- Intense and single-minded concentration on a single thought. One phrase, sentence or paragraph, repeated out loud and with a tune, to help keep away extraneous thoughts.A beginner should start with five minutes and work his way upward.
- That much focus on a single thought creates an emotional response. As does the use of melody and chanting.The Alter of Novorodok focuses on this emotional component. In his version of hispa’alus, the melody and volume are more critical.
- Through the extended concentration, one can find a chiddush a new insight into the thought.As many corporate managers learn, if you want your employees to “buy into” a new project, you hold a brainstorming session. By getting each person to contribute ideas to the project, they get a sense of possession. The project becomes “theirs”.
Through this chiddush the person develops an attachment and “takes ownership” of the idea.
- Last, the person deepens the insight into profundity on Torah, one’s own nature, and the interaction of the two. How the Torah speaks to my condition, and how the uniqueness of who I am and how I see things speaks to the Torah.
How does this become a style of prayer? Obviously, saying every line of the siddur with five minutes of concentration apiece (and that’s just when you’re starting out!) is impossible, both humanly, and because of the finite time of the day. Instead, certain parts of tefillah call for this kind of attention: the first berakhah of the Amidah, the first line or paragraph of Shema, maybe the verses in Qorbanos about bitachon (trust in G-d) which the siddur rells us to repeat three times each, whichever tefillos speak to you and where you’re up to in life. In adapting hispa’alus to contemporary prayer in a contemporary synagogue, perhaps Kelm’s style of hispa’alus that is quieter then Novorodok’s passioned cry would be more useful.Perhaps it’s best to explain by inviting you to experience it. I ask you to try the following next Shabbos morning, and write about your experiences on the “comment” section for this post.
The middle blessing of the Shabbos Amidah begins:
Yismach Mosheh — Moses will be happy
bematnas chelqo — with the giving of his portion,
ki eved ne’eman — because a reliable servant
qaraso lo — You have called to him.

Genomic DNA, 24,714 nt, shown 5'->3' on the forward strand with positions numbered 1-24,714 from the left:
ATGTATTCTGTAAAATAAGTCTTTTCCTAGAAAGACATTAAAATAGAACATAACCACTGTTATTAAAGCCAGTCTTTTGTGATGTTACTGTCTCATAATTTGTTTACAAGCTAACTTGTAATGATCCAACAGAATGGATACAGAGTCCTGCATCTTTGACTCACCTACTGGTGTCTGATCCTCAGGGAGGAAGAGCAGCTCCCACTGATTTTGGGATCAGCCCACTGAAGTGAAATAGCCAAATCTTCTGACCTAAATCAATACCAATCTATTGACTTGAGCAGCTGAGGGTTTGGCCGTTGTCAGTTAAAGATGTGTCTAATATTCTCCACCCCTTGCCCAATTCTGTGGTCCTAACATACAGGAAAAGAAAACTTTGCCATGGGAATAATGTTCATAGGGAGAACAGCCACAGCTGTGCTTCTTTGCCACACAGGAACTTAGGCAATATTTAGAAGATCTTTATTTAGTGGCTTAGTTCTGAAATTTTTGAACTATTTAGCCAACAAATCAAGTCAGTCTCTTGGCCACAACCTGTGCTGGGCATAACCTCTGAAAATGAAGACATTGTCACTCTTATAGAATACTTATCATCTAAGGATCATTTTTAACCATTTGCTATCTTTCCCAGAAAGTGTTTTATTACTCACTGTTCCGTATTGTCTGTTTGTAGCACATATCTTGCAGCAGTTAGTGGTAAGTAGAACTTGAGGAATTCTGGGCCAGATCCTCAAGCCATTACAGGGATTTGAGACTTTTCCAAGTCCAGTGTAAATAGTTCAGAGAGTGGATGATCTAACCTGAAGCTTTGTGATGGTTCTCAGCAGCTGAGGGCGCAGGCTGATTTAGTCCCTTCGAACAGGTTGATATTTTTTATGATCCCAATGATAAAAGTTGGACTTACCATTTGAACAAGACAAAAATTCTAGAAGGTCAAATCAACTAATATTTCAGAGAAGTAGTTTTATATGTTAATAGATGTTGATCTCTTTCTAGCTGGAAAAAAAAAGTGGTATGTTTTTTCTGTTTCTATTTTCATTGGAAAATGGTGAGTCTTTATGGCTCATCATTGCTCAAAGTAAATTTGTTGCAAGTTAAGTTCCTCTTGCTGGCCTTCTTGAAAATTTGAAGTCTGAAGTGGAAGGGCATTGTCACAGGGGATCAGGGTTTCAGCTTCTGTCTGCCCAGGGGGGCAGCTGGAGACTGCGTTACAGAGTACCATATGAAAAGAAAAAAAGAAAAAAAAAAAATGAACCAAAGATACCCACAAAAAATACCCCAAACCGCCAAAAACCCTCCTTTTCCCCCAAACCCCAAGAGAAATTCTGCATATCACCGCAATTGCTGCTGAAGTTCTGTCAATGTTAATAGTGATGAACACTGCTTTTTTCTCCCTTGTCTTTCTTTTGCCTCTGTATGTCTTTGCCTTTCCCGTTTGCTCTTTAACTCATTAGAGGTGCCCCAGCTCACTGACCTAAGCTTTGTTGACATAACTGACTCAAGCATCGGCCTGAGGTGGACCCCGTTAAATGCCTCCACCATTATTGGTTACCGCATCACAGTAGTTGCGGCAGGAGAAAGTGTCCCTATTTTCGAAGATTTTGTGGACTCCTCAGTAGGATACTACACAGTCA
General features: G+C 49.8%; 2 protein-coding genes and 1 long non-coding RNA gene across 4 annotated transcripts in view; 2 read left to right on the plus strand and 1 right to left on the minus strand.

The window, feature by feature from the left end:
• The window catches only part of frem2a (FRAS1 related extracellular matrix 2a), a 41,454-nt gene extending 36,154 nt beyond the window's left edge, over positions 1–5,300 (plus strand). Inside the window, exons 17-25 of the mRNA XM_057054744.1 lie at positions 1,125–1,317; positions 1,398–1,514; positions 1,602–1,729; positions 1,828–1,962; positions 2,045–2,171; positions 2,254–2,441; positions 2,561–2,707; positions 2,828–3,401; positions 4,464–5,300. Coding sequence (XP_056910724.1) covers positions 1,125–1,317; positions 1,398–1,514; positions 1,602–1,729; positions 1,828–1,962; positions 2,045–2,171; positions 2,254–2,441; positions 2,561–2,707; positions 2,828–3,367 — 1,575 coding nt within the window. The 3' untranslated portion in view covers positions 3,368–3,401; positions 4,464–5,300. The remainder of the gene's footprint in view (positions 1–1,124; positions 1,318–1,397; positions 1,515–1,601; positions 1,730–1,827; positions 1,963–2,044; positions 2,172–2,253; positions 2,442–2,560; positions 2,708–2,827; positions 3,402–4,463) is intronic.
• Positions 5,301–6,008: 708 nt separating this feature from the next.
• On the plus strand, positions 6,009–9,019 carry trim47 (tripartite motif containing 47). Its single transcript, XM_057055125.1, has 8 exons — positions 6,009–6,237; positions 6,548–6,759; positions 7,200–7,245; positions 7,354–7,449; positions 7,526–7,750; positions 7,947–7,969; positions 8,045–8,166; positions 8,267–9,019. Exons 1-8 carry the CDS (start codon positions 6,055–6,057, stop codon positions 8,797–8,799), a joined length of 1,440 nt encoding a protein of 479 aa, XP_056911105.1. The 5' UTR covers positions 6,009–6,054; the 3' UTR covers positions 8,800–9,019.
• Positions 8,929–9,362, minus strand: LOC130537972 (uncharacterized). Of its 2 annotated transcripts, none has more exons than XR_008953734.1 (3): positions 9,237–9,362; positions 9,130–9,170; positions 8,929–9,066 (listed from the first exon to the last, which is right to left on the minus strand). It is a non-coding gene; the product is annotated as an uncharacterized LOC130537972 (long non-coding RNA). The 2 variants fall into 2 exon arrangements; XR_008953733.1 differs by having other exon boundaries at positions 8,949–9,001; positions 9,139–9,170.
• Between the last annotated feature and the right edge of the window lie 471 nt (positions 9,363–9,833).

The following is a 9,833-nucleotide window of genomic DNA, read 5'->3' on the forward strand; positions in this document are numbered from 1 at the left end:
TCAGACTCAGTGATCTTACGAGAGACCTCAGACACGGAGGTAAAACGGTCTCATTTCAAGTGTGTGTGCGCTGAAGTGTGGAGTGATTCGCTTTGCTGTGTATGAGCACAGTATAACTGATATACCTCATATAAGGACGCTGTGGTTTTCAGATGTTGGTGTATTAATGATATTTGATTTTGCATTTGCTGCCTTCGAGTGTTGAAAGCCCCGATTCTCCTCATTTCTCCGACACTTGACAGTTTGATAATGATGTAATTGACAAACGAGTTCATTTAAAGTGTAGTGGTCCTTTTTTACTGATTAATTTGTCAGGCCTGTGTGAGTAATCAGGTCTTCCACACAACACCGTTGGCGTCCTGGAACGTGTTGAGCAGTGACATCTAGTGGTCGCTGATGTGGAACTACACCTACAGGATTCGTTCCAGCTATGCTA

The line looks simple enough, however riches lie underneath, with a little concentration. Rather than spell out what they are, and my opinion on what they mean, I am going to list some questions to think about and give you a chance to find your own chiddushim, your own relationship to the text.
Why does it say “yismach” in the future tense? Wasn’t Moshe’s happiness at the time?
“Yismach” is from the word “simchah”. Think of some of the other words for happiness: sason, gilah, etc… How do they differ in usage? What does the choice of “yismach” here indicate?
“Bematnas” with the giving of his portion. What does it mean that Moshe is happy with the giving of his portion, his lot in life, rather than referring to the happy is caused by the portion itself? The mishnah says “Who is wealthy? One who is samai’ach bechalqo — happy with his lot.” Nearly the same phrase, but without “bematnas”. The lot itself. Am I to be happy with my lot, or with the giving of it?
“Ki eved ne’eman — because a reliable servant…” Rashi says the word “ki” has 7 meanings, “because” is only one of them. The others are: rather, when, that, perhaps, if, reason. Why did they choose a potentially ambiguous word? What happens to the meaning of the phrase if we try some of these other translations?
“Eved ne’eman.” What does it mean to be an “eved Hashem”, servant of G-d. What’s the added point of being “ne’eman”, a reliable servant in particular?
“Karasa lo” — You called to him. Why not “qarasa oso”, that Hashem called him, why “to him”?
Why does being a servant make Moshe happier with his lot? Or, in light of the above questions, why does being called to as a reliable servant make him happy — and the kind of happiness we call simchah — with the giving of his lot? And is “because” and “why” the only connection implied?
And most important, what does this say of my worship and my happiness?
Look! “Treasures buried in the sand”, repeated with minimal or no thought every week holds worlds of meaning about ourselves and how we should relate to G-d. Through hispa’alus we can not only find them, but use them to enrich ourselves.
As I wrote, I invite you to explore this line of the siddur yourself. See what hispa’alus can bring to your middos and your prayers. And, if you’re comfortable, share your experience with the other readers. (Recall that you can always post anonymously.)